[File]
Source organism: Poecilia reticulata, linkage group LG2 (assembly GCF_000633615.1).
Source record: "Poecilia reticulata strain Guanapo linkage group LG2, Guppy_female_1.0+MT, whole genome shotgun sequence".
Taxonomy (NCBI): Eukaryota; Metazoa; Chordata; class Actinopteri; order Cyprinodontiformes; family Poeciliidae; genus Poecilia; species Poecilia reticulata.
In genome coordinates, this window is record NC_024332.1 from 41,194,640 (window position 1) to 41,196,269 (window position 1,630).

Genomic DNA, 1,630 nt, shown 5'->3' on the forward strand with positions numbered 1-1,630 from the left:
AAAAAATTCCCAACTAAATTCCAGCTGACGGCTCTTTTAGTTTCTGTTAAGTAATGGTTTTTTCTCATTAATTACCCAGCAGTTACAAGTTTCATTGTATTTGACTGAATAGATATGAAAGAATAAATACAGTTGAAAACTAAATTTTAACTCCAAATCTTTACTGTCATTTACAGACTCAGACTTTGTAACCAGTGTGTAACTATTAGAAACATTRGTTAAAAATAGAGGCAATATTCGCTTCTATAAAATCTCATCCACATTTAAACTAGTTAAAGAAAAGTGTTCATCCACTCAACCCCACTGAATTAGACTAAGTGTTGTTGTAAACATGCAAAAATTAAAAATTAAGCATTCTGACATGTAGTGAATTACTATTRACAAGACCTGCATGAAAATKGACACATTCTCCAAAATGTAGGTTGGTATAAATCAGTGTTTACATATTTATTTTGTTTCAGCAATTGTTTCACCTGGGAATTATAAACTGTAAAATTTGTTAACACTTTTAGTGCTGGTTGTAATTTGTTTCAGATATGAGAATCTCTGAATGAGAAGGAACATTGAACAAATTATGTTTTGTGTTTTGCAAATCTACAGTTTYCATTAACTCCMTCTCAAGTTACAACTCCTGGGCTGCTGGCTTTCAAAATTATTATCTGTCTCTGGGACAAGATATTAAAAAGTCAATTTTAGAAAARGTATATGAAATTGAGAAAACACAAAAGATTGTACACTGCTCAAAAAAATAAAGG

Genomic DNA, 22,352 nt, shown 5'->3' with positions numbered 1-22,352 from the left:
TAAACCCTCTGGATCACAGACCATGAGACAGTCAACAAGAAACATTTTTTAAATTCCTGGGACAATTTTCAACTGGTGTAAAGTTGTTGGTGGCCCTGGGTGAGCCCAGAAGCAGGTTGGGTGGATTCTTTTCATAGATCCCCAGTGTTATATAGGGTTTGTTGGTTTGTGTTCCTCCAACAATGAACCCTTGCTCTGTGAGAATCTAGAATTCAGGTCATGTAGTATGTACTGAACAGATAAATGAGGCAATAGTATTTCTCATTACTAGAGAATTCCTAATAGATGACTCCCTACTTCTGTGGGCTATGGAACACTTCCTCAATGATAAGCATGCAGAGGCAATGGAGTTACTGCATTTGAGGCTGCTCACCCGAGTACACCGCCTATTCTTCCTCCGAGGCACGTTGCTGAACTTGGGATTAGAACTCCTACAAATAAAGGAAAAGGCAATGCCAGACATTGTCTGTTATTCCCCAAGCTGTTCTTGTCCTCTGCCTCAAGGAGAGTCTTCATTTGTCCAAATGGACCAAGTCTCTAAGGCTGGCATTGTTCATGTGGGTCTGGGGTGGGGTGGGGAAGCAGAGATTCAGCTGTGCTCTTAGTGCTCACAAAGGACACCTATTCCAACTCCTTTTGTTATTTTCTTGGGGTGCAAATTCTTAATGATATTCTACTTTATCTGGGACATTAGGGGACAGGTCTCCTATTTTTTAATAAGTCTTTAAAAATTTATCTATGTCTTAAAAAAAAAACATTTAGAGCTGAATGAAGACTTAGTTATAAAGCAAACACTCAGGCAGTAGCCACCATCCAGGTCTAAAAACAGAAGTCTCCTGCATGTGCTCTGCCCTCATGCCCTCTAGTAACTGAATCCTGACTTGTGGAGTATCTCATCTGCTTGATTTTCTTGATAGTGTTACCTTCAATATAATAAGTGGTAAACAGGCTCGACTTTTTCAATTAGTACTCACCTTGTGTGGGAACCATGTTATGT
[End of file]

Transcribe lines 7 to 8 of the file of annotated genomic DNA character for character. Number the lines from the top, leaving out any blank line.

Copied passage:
Genomic DNA, 22,352 nt, shown 5'->3' with positions numbered 1-22,352 from the left:
TAAACCCTCTGGATCACAGACCATGAGACAGTCAACAAGAAACATTTTTTAAATTCCTGGGACAATTTTCAACTGGTGTAAAGTTGTTGGTGGCCCTGGGTGAGCCCAGAAGCAGGTTGGGTGGATTCTTTTCATAGATCCCCAGTGTTATATAGGGTTTGTTGGTTTGTGTTCCTCCAACAATGAACCCTTGCTCTGTGAGAATCTAGAATTCAGGTCATGTAGTATGTACTGAACAGATAAATGAGGCAATAGTATTTCTCATTACTAGAGAATTCCTAATAGATGACTCCCTACTTCTGTGGGCTATGGAACACTTCCTCAATGATAAGCATGCAGAGGCAATGGAGTTACTGCATTTGAGGCTGCTCACCCGAGTACACCGCCTATTCTTCCTCCGAGGCACGTTGCTGAACTTGGGATTAGAACTCCTACAAATAAAGGAAAAGGCAATGCCAGACATTGTCTGTTATTCCCCAAGCTGTTCTTGTCCTCTGCCTCAAGGAGAGTCTTCATTTGTCCAAATGGACCAAGTCTCTAAGGCTGGCATTGTTCATGTGGGTCTGGGGTGGGGTGGGGAAGCAGAGATTCAGCTGTGCTCTTAGTGCTCACAAAGGACACCTATTCCAACTCCTTTTGTTATTTTCTTGGGGTGCAAATTCTTAATGATATTCTACTTTATCTGGGACATTAGGGGACAGGTCTCCTATTTTTTAATAAGTCTTTAAAAATTTATCTATGTCTTAAAAAAAAAACATTTAGAGCTGAATGAAGACTTAGTTATAAAGCAAACACTCAGGCAGTAGCCACCATCCAGGTCTAAAAACAGAAGTCTCCTGCATGTGCTCTGCCCTCATGCCCTCTAGTAACTGAATCCTGACTTGTGGAGTATCTCATCTGCTTGATTTTCTTGATAGTGTTACCTTCAATATAATAAGTGGTAAACAGGCTCGACTTTTTCAATTAGTACTCACCTTGTGTGGGAACCATGTTATGT